In other words, even if very few Africans were invited on stage at Live8, they shared the stage in the blogosphere. And they offered a great reminder of the danger of speaking on behalf of someone – they may not want you to speak for them. And they may disagree with what you’re saying. Give them a chance to speak, and you may well discover that what they want is for you to shut the fuck up.
Technorati, to their credit, recognized what was going on and put together an aggregator of African blog posts, both to feature the fact that the conversation included African voices and to get rid of the confusion that came from juxtaposing reviews of Bono’s performance with critiques of the idea of development aid.
Here’s what Live8 organizers hadn’t counted on when they invited the blogosphere into the conversation: the makeup of the Internet changed radically over the past six years. As the internet grew from half a billion to a billion users, the European/North American/Japanese nature of the internet changed radically. Millions of Koreans, Chinese, Indians, Brazilians and, yes, Africans came online. In 1995, no one on the Internet knew you were a dog, but they generally knew you were white and were comfortable speaking English. That’s no longer a safe assumption.
As the next billion users come online, expect the net as we know it to change radically. English has already become a minority language in the blogosphere – that trend is going to increase as the next billion users join the net, coming largely from the global South.
There’s another revolution taking place at the same time that the Internet is diversifying. Most of the new users who are coming online don’t just “consume” content – they create it. They blog. They podcast. They post photos, or videos. This completely inverts the assumptions most of us who’ve worked on the Internet for the past two decades hold near and dear – we expected users to use email, then read the web, then maybe post to discussion groups or join an email list. Nope – the first things users do nowadays is take advantage of the read-write nature of the web.
All of which changes what our focus and priorities might be as advocates – people who want voices to be heard. Our job is no longer about representing the points of view we think are important – it’s about helping to people directly affected by problems and situations to represent themselves.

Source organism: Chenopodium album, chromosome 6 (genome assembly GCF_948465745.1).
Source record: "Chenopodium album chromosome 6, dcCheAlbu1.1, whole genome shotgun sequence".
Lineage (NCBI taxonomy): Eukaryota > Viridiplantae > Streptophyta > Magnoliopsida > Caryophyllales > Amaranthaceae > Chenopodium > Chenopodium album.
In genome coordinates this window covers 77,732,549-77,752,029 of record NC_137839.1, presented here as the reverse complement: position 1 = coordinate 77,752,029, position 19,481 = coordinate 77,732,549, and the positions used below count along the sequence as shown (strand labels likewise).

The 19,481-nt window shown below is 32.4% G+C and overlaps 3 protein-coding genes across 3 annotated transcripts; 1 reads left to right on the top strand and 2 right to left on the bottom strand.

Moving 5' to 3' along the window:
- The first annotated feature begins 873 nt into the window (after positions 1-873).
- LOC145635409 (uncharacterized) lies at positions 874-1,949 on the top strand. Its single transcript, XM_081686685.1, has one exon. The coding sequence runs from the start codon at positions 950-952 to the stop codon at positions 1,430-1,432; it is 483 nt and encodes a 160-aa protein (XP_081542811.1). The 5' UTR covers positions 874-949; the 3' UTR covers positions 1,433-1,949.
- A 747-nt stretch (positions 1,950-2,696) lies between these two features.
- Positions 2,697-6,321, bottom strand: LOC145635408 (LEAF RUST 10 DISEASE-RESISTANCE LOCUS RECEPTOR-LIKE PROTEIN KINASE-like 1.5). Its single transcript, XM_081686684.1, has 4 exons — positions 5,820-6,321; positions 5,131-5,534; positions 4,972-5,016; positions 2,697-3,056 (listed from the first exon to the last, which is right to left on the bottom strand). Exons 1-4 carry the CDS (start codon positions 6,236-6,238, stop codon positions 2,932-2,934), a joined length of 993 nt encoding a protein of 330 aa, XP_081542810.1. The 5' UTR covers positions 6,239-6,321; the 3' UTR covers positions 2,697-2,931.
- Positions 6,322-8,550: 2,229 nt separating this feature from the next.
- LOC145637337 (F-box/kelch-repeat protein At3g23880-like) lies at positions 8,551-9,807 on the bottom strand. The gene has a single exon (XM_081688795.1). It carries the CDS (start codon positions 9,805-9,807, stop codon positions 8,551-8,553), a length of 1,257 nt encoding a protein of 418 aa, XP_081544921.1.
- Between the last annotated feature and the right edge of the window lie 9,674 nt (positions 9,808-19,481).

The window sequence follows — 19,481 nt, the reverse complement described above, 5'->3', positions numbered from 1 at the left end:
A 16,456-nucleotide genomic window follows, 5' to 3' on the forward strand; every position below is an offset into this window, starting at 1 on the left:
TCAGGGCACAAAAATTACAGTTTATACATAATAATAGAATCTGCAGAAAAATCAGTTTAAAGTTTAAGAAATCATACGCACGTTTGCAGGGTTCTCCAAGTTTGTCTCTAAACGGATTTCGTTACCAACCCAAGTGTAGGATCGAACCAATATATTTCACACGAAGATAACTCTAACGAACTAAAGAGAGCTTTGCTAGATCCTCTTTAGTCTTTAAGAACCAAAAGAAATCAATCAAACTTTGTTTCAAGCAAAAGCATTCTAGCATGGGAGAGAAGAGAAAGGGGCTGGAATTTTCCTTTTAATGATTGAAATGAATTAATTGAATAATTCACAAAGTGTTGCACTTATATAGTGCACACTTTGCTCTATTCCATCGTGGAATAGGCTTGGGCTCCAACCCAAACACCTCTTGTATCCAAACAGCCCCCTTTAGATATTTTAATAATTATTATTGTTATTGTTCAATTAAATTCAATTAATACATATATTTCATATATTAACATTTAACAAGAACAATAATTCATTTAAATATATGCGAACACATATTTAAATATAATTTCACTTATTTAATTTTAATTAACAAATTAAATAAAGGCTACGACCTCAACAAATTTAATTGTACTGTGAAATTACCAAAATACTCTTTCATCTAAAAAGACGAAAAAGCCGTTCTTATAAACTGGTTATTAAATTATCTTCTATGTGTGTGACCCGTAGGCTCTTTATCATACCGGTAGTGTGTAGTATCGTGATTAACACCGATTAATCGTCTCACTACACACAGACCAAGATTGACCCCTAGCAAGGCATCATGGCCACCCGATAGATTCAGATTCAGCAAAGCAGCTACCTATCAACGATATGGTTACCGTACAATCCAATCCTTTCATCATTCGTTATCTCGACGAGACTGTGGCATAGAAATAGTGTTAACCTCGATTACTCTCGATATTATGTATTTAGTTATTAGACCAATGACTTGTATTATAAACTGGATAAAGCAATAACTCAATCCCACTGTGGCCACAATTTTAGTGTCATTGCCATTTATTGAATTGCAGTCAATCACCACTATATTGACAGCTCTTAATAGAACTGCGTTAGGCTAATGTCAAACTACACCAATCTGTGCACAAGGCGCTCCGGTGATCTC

We started the Global Voices project in December 2004 – my cofounder, Rebecca MacKinnon, and I were increasingly fascinated by the voices we were hearing in the blogosphere. We wanted to find a way to feature these perspectives, in part because we both felt – and feel – like broadcast and print media do a poor job of sharing the perspectives and views of people who live in developing nations.
GVO is now a community of over 100 contributors, regional editors, translators and podcasters who cooperate to build a daily global newswire built from blogs. Most are volunteers – our regional editors and translators, who are asked to post every day, get a meagre salary. We’ve got one full time employee – a managing editor. The site is visited by over 600,000 unique visitors per month and is one of the top 150 most influential blogs in terms of incoming and outgoing links.
As we started working on the project, it quickly became apparent that, while there were problems accessing blogging tools, this was hardly a limiting factor. There’s work to be done – the tools need to be easier to use, need to be available in more languages, and we need internet connectivity in poor neighborhoods around the world. But we haven’t focused much on getting new tools built as part of GVO for the simple reason that new bloggers are coming online at a pace we can’t keep up with.